Sliding vs Bifold Doors

Can’t decide between sliding or bifold doors?

We’ve put together the key features and benefits of both options to help you compare.

What’s the difference?

Sliding patio doors are large panes of glass which move from side to side on a track. They tend to be made up of 2-3 panels, one of which stays in place as the other(s) slide away behind it.

Bifold doors are made up of several panes of glass that fold sideways like a concertina and stack to the side.


Firstly, you’ll need to find out if both types are compatible with your home and the size of the aperture you’re looking to fill. The reason for this is that sliding doors tend to include large panes of glass that aren’t suitable for small sites.

Bifolds, on the other hand, are much more flexible in their configuration as they are comprised of several small panes which can be adapted to suit even small spaces or can replace entire walls.

In terms of the time it will take to complete the installation, this will depend largely on the individual installer. However, it’s worth noting that bifold installations are often bespoke designs and as such the process can take longer.


A key difference between sliding and bifold doors is the quality of the view through to the outside. Bifold doors are made up of several panes of glass each of which is framed. This means that when the doors are closed the view is broken up at regular intervals so you don’t get a full panoramic experience. Sliding panes are typically 2-3 large panes of glass with minimal framing, so provide a much more complete view when closed.

However, when we are talking about open doors the tables are turned. As bifold doors fold back into a concertina they can reveal up to 90% of the aperture. No other type of patio door can compete with this almost complete opening between the inside and outside. The structure of sliding doors means that at least 1 panel of glass will usually be closed, so in a 3 panel set-up there will be a maximum of opening of 66% (⅔). In some instances it may be possible to add ‘pockets’ to the walls on either side so that the doors can slide away into a cavity leaving a much wider space, but this can be costly.


We all know the British weather is a bit of a lottery, so the reality is that your doors will not always be flung open. When that’s the case, how easy is it to use the doors as a simple entrance / exit? This is an area where bifolds have the edge as they can be fitted with a traffic door in one of the panels. This means that you can easily move back and forth without having to fold back several panes. Sliders don’t have this advantage and be less convenient to open and close regularly.

When the doors are open, however, there is the matter of the track / threshold to consider. Sliders, especially those on triple runners, have wide tracks that can create a significant threshold across the opening. This may present a trip hazard and break up the natural flow between the inside and outside space. In contrast bifolds can be fitted almost completely flush to the floor leaving very little threshold behind them.

So, in terms of day to day functionality bifolds do appear to have the edge. However, one final point to make is that bifolds that stack away into the home can be intrusive if your space is limited. Sliding doors will not protrude either outside or inside. Also, the lack of a bifold threshold can mean there’s a risk of rain pooling in front of the doors and seeping in if not installed correctly.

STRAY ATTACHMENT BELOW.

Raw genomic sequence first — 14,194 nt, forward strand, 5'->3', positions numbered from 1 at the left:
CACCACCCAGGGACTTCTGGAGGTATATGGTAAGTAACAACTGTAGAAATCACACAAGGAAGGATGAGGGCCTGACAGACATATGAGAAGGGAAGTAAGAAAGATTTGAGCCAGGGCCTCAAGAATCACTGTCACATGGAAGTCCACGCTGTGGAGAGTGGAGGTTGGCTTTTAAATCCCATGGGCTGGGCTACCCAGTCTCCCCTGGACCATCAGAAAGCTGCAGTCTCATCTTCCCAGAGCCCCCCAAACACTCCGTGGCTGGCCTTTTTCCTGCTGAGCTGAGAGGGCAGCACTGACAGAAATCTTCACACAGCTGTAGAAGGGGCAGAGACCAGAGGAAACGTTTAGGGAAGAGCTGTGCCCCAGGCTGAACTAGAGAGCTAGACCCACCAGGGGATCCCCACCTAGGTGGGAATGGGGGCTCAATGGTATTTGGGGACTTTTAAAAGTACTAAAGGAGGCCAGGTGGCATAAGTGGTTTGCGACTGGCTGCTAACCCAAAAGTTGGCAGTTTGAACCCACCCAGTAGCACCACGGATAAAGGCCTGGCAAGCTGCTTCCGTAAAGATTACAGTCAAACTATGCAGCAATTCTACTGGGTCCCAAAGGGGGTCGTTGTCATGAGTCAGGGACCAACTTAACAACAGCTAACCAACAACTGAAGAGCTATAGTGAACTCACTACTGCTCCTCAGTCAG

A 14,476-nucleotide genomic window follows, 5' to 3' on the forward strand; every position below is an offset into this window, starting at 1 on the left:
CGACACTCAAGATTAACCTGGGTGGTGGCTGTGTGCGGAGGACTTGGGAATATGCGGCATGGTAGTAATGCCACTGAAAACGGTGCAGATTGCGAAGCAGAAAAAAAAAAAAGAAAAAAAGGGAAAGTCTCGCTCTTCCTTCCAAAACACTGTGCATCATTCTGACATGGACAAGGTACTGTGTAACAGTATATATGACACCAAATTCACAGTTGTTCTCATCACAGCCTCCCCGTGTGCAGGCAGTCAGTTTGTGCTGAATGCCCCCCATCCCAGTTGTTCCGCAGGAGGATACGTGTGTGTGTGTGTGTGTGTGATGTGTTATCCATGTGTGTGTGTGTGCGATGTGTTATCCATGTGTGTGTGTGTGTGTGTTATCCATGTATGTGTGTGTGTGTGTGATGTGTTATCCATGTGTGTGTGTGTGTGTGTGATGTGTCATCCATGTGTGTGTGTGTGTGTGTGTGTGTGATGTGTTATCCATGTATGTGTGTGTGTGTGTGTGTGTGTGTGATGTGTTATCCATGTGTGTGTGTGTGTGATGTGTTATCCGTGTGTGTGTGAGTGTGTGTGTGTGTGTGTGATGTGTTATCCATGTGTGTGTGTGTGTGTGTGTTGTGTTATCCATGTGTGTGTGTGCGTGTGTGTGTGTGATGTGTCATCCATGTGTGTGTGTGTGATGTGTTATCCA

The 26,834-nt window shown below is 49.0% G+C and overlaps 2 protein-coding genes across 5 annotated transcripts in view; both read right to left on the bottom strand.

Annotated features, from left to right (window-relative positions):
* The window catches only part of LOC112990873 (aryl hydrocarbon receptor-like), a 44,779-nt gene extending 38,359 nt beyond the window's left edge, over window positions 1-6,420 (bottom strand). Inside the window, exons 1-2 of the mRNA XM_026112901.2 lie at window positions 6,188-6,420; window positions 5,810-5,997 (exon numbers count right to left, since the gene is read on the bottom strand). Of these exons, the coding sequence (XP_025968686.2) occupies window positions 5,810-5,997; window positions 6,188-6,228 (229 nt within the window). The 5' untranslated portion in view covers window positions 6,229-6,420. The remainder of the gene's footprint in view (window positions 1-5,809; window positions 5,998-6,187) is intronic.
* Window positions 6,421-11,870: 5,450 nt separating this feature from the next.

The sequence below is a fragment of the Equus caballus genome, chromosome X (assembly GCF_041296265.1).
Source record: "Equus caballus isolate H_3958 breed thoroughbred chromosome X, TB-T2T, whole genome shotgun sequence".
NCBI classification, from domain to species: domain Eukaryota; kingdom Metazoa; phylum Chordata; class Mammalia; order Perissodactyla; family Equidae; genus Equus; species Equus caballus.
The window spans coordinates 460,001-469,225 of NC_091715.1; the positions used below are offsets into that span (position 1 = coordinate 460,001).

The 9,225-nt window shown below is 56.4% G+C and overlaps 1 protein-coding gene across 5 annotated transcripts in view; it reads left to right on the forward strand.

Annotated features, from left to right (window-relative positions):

The final ‘look’ of the doors is important and you’ll want to make sure that they are in-keeping with the overall style of your home. The good news is that both bifolds and sliding doors are available in a range of materials, finishes and colours to suit both contemporary and traditional homes. Frames can be classic timber or sleek aluminium or even a combination of both. Make your doors your own with unique handles, metallic, wood stained and powder coating in a variety of colours.


The security and safety features of your patio doors is a top priority. Both sliding and bifold doors can be fitted with strong locking bolts at both the top and bottom of the frames. In the case of bifolds this is usually present at multiple points in the structure, often in every folding leaf. Any tracks and cylinders should be enclosed so that they cannot be interfered with.

The strongest material you can choose for your frame is aluminium but if you have set on timber as your frame of choice, don’t despair. It’s possible to include an aluminium core within the timber to strengthen it so you get the best of both worlds.

You will also have a choice when it comes to the glass in your doors, which is another aspect of security to consider. Toughened safety glass is an absolute must but for even higher security you can install laminated glass which remains in place even when broken.


When it comes to budgeting for your doors, you will usually find that sliding doors are the cheaper option. This is largely because bifolds tend to involve a bespoke design process, a more complex installation and more framing. The cheapest material to use is UPVC but this isn’t recommended for either sliding or bifolds as it lacks strength and can warp in hot weather. The quality of the glass you choose and finish of the material will also be a factor to consider when budgeting.

Costs will vary from supplier to supplier, but as a rough starting point you would be looking at a minimum cost of £1,000 for bifolds and £500 for sliding doors. On top of this there will be installation costs which will increase if any structural changes need to be made to your home to fit the doors.

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